“Mom, I put dinner in the oven for you!”
Whew. That is helpful.

Seven minutes later I ask, “Did you take the plastic off the pizza?”
“No.”

I opened the oven and found the boxed pizzas which had been taken directly from the freezer and placed onto the oven racks. 
Whew. That is wild.

In my work as a counselor, I have been focusing on the benefits of gratitude with some of my clients. The neuroscience of gratitude reflects some brilliant findings. The brain literally lights up (specific areas in the brain are activated) with expressions of gratitude. 

Gratitude is not an all-inclusive party. The mind cannot be both grateful and dissatisfied. What I find pretty exciting, is that we have been empowered to direct thoughts and retrain thought patterns. What a gift! (Please see Philippians 4:8 and Romans 12:2.)

Some days, I acknowledge it’s difficult to lean into the beauty of a perfectly imperfect life or situation. It’s one thing to help others with confessions and another to face your own wrapped and boxed frozen pizza cooking in the oven.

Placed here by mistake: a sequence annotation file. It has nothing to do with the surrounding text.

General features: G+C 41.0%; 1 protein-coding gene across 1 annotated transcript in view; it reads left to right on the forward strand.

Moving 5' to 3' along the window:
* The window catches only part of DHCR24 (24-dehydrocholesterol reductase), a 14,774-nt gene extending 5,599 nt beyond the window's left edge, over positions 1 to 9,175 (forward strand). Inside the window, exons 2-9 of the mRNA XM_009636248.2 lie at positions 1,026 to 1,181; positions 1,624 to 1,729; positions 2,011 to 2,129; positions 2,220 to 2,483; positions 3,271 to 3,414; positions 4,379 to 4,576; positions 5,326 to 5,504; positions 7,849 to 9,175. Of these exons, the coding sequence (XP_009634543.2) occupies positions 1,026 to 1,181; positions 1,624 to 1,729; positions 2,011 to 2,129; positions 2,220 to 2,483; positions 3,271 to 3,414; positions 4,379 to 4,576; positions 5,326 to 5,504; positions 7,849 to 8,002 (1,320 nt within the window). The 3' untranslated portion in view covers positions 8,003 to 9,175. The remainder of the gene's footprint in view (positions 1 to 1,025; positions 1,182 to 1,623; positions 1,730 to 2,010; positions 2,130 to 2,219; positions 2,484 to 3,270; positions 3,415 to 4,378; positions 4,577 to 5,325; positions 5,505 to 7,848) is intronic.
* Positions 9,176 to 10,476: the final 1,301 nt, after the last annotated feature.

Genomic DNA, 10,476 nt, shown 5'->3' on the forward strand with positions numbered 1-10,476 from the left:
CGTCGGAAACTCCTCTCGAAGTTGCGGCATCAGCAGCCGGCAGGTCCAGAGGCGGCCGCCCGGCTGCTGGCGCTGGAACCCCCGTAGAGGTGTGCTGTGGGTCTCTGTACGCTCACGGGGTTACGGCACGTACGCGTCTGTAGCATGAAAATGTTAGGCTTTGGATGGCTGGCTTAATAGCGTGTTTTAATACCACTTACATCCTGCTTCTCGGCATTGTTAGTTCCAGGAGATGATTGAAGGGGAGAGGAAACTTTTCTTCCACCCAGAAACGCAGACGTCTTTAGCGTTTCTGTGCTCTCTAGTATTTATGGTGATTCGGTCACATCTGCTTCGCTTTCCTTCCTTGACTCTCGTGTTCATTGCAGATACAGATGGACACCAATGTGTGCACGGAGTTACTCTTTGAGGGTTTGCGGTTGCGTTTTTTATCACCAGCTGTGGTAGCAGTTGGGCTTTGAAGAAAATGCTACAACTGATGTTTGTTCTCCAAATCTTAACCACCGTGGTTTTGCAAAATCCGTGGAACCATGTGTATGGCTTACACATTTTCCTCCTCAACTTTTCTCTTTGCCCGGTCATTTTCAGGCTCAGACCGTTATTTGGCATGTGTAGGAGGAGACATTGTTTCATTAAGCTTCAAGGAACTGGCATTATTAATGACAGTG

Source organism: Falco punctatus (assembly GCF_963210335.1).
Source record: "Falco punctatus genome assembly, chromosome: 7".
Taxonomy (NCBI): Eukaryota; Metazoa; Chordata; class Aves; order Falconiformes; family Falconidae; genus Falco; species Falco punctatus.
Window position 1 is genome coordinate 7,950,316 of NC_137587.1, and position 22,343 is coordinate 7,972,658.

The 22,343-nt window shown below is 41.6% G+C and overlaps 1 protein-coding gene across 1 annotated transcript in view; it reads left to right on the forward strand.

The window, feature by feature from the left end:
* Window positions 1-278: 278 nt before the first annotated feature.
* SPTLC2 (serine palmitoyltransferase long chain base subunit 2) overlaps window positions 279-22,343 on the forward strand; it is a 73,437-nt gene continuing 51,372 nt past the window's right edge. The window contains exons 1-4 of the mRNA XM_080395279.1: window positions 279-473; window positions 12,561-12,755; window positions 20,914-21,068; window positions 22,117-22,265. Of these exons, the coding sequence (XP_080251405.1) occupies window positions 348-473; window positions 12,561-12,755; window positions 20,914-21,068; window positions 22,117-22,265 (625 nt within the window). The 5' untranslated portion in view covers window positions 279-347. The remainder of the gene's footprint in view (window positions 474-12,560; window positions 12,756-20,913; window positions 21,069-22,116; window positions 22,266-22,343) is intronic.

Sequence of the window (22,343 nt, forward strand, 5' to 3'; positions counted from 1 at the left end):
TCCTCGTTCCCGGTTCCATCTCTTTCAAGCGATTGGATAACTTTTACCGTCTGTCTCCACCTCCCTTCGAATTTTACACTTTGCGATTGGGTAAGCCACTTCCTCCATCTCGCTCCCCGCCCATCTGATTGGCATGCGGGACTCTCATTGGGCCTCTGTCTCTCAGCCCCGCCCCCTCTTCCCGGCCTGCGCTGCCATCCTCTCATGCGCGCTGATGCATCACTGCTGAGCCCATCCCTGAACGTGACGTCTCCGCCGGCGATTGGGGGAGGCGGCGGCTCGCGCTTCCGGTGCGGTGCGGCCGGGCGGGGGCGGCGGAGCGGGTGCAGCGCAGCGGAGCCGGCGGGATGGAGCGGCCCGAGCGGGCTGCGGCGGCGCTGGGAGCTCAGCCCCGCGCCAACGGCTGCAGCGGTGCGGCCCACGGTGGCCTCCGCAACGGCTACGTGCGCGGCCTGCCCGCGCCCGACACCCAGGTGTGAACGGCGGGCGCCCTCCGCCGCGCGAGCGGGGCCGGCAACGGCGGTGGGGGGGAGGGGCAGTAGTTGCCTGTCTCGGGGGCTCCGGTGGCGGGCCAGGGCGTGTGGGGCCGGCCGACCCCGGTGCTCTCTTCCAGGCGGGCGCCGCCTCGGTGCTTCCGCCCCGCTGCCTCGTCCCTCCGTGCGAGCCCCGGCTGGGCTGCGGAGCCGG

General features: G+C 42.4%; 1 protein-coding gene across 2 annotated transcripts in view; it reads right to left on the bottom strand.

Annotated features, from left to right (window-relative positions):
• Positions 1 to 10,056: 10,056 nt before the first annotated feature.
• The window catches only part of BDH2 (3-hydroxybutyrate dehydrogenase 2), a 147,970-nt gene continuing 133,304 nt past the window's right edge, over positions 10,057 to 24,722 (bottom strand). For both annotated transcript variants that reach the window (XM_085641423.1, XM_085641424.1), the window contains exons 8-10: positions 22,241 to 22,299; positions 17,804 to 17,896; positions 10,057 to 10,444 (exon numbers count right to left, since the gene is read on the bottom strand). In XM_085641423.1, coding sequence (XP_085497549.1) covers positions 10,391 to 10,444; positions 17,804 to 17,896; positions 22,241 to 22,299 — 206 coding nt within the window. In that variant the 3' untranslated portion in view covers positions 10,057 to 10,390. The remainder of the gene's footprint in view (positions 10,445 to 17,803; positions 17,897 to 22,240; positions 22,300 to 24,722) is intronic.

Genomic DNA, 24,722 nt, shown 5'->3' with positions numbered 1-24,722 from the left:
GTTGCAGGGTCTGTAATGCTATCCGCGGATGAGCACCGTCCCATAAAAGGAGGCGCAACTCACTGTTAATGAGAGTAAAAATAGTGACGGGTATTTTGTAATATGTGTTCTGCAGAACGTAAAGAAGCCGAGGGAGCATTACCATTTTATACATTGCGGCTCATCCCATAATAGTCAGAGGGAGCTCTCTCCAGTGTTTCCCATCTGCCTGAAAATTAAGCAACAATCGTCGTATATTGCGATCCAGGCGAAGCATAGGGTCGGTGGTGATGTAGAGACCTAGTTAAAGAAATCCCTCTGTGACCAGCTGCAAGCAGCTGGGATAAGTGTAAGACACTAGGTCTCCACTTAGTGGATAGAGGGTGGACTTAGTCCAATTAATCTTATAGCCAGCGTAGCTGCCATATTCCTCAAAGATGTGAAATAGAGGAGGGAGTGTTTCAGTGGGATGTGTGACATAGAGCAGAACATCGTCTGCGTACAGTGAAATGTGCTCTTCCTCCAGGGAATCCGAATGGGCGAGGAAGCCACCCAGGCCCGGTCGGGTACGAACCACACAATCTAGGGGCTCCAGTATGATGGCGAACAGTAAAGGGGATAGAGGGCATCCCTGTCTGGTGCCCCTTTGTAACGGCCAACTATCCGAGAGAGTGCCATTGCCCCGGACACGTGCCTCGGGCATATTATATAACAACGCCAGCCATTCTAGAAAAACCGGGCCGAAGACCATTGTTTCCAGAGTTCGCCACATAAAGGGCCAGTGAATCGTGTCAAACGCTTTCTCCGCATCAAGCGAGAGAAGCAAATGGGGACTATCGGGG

I screamed, “AHH!” 

I closed the oven door. I grabbed two oven mitts as I continued to scream. 

“Oh my gosh! What did you do? Are you serious?”

Yep. That came out of my mouth. All of it. 

My oven mitt hands held onto the two pizza boxes as I commanded, “Open the door. Hold the screen door open for me.” 

The edges of two boxes flopped in my oven mitts and floppy pizzas plopped into the trash bin. 

After I took a minute to cool my mitts,
I came back inside and apologized.
“I’m sorry for screaming like that. I overreacted.” 

“Ahh!”

The counselor likely would have coached her parent-client to continue with, “It was really nice that you tried to make dinner for us tonight. Thank you for making an effort to take care of us. That was so thoughtful. Next time, we can put the pizzas in the oven together.”

In that moment of the pizzas and the plastic and the oven mitts, I admit, I chose to focus on the craziness of boxed, plastic-wrapped pizza heating up and emitting fumes throughout our home. 

Next time, maybe I can do a little better with acknowledging the intention behind the action, praising the effort over the achievement, and being thankful that I have both a son and pizza…well, a different pizza at least.

Do you know what my son did though?

He said, “Okay, Mom.” 

That simple apology was good enough for him. For that, I was grateful.

This is an edited version of an article originally published in Thyme Magazine‘s June 2021 column, Chipped China, authored by Jennifer Lytle.

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